<snip>
> Bottom line: if Altium have visions of providing an "inverting" feature in
> Phoenix, then this should be provided in a form which inverts the *entire*
> PCB; there should not be an additional option (or alternative
> implementation) of inverting *just* selected items.
>
> It is debatable as to what *should* happen when the L key is pressed, but
> attempting to implement an "inversion" of objects which are currently in a
> selected state (and *just* those objects) does have the potential to
produce
> nasty results. Does anyone else have any thoughts on this matter?
>
> Geoff Harland

To date, nobody else has commented on what *should* happen if the L key is
pressed in the middle of a command to move currently selected objects.
Perhaps this is because most users know that this is inadvisable, and/or
because some users use the L key just to move components from one side of
the PCB to the other (and just one at a time).

However, perhaps there is something to be said for an outcome in which some
(and just some) aspects of inversion occur. To the extent that a PCB could
still be scrambled, to some extent, by the use of this, the onus would be on
the user to exercise due care, but it would still be preferable for the
outcome to be of a more logical, and less scrambled, nature, than the status
quo.

Before I go further with what I am suggesting what should happen, a bit of
background on Inversion:

Ian Wilson and I envisaged that Inversion of a PCB could either be of a
Standard nature or of a Deep nature. With the former option, objects on
internal copper layers would remain on the *same* layer as previously, but
the *sequence* of copper layers would be changed so that the internal layer
previously closest to the top side would end up closest to the bottom side,
and vice versa, and similarly for the remaining internal layers. We
envisaged that Standard Inversion would be of a *temporary* nature, hence
the retention of the *same* Layer property for all objects on *all*
*internal* layers.

OTOH, the use of Deep Inversion was envisaged when the inversion was to be
of a *permanent* nature. As such, objects on internal copper layers
typically would be re-assigned to a *different* (internal) layer, so that
the sequence of layers within the inverted PCB would continue to be logical
in nature. For a PCB with a fully symmetrical sequence of layers, the layer
sequence would not change at all, but otherwise the layer sequence would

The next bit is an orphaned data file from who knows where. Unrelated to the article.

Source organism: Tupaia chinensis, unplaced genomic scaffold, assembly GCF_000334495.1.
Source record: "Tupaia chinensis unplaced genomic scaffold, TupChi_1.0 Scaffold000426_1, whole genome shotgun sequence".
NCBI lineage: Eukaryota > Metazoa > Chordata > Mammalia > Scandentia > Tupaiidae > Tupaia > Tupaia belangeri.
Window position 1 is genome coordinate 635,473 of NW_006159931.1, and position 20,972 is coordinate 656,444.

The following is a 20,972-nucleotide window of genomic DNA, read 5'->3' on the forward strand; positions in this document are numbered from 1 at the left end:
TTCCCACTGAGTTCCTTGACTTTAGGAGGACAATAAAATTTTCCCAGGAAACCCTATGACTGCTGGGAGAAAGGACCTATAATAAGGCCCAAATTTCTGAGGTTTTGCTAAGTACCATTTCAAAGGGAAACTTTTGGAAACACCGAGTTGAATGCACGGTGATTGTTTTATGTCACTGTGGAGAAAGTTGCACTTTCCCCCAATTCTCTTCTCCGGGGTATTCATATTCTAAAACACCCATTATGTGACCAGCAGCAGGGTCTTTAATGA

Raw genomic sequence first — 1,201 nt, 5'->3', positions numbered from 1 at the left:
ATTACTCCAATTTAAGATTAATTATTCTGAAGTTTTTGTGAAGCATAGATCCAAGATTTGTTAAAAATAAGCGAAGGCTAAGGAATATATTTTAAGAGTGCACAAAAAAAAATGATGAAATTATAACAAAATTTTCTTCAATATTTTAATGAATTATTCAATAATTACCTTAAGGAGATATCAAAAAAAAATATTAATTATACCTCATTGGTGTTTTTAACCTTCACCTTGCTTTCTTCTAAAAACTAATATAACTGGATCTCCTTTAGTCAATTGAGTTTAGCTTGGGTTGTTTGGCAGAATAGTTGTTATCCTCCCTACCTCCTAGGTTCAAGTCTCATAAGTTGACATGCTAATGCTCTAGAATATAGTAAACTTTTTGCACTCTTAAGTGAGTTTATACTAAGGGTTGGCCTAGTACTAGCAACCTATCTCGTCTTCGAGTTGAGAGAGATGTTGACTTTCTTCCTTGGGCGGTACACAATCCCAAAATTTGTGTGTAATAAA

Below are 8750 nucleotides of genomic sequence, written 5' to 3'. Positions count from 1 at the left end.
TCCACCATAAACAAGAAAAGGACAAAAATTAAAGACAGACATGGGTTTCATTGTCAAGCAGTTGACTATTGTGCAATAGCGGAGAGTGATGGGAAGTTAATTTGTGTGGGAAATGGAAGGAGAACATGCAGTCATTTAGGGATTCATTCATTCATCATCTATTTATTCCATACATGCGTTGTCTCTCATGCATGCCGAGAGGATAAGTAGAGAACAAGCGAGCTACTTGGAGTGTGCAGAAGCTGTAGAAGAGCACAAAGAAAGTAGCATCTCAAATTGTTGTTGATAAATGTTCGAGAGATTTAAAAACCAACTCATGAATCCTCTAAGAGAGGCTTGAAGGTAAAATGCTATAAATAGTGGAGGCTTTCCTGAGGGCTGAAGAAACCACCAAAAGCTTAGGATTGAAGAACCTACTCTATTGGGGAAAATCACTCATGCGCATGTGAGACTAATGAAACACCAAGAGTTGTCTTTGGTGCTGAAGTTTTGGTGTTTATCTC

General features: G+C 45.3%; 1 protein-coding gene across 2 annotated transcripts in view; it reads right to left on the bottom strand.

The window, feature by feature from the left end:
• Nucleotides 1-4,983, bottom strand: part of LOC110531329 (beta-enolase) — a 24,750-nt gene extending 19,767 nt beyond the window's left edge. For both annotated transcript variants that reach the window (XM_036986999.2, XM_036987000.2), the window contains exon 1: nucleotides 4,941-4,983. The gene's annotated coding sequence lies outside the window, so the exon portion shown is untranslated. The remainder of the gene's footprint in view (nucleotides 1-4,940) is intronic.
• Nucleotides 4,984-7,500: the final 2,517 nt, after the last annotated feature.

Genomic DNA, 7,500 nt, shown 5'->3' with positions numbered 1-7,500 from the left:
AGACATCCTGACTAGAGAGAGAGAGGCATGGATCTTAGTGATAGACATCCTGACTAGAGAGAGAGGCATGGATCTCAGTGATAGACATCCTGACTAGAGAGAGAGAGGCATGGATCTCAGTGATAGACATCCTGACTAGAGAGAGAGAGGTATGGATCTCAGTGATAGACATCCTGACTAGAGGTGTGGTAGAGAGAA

change to at least some extent (and as required).

Examples of layer sequences for Standard and Deep inversion, to illustrate:

Original sequence:
Top, Mid 1, Power Plane 1, Mid 2, Power Plane 2, Bottom

Updated sequence with Standard Inversion:
Top, Power Plane 2, Mid 2, Power Plane 1, Mid 1, Bottom
(Former Top side items to Bottom, and vice versa.)

Updated sequence with Deep Inversion:
Top, Power Plane 1, Mid 1, Power Plane 2, Mid 2, Bottom
(Former Top side items to Bottom, and vice versa.)
(Former Power Plane 2 items to Power Plane 1, and vice versa; former Mid 1
items to Mid 2, and vice versa.)
(That original sequence is not very likely (as it would be far more likely
for the Power Plane layers to be adjacent to one another), but it still
illustrates differences between the two Inversion options.)


Original sequence:
Top, Mid 1, Power Plane 1, Power Plane 2, Mid 2, Bottom

Updated sequence with Standard Inversion:
Top, Mid 2, Power Plane 2, Power Plane 1, Mid 1, Bottom
(Former Top side items to Bottom, and vice versa.)

Updated sequence with Deep Inversion:
Top, Mid 1, Power Plane 1, Power Plane 2, Mid 2, Bottom
(Former Top side items to Bottom, and vice versa.)
(Former Power Plane 2 items to Power Plane 1, and vice versa; former Mid 1
items to Mid 2, and vice versa.)
(A more likely scenario.)


Original sequence:
Top, Power Plane 1, Mid 1, Mid 2, Mid 3, Bottom

Updated sequence with Standard Inversion:
Top, Mid 3, Mid 2, Mid 1, Power Plane 1, Bottom
(Former Top side items to Bottom, and vice versa.)

Updated sequence with Deep Inversion:
Top, Mid 1, Mid 2, Mid 3, Power Plane 1, Bottom
(Former Top side items to Bottom, and vice versa.)
(Former Mid 1 items to Mid 3, and vice versa.)
(Another sometimes plausible scenario, which also illustrates differences
between each type of Inversion.)

Back to using the L key, which could be used to invert, in a fashion, *just*
currently selected items.

What I envisage with the use of the L key (while moving selected items) is
that *all* selected items *appear* to be mirrored (compared with before),
though in the case of (selected) *components*, each component is *really*
moved to the opposite side of the PCB (from where it was previously), so is
*not* really "mirrored" as such; OTOH, all String objects (for instance)
have their Mirrored status toggled, and regardless of whether each of these
is on a layer of a paired nature or otherwise. (***PROPOSITION #1***)

Because it is *not* an inversion of the *entire* PCB file though, Design
Rules, Layer Stackup definitions, and (Drill) Layer Pairs are not changed at
all. (The onus is on the user to avoid mucking up the PCB they are working
on.)  (***PROPOSITION #2***)

Objects on layers of a paired nature would always end up on the other layer
of the pair concerned. However, all other objects (i.e. those objects on
layers which are *not* of a paired nature) would remain on the same layer as
previously. (***PROPOSITION #3***)

Vias have a StartLayer property and an EndLayer property. A through hole
via's StartLayer is the Top layer, and its EndLayer is the Bottom layer.
These properties of such vias should (logically) remain unchanged. "Buried"
vias have internal layers for both StartLayer and EndLayer, and given that
no re-assignment of internal layers is occurring (because of PROPOSITION
#3), those properties for such vias should also remain unchanged. OTOH,
"blind" vias either have a StartLayer property of the Top layer and an
EndLayer property of an internal layer, or a StartLayer property of an
internal layer and an EndLayer property of the Bottom Layer. Given the
transposition of Top and Bottom layers, but no changes to internal layers, I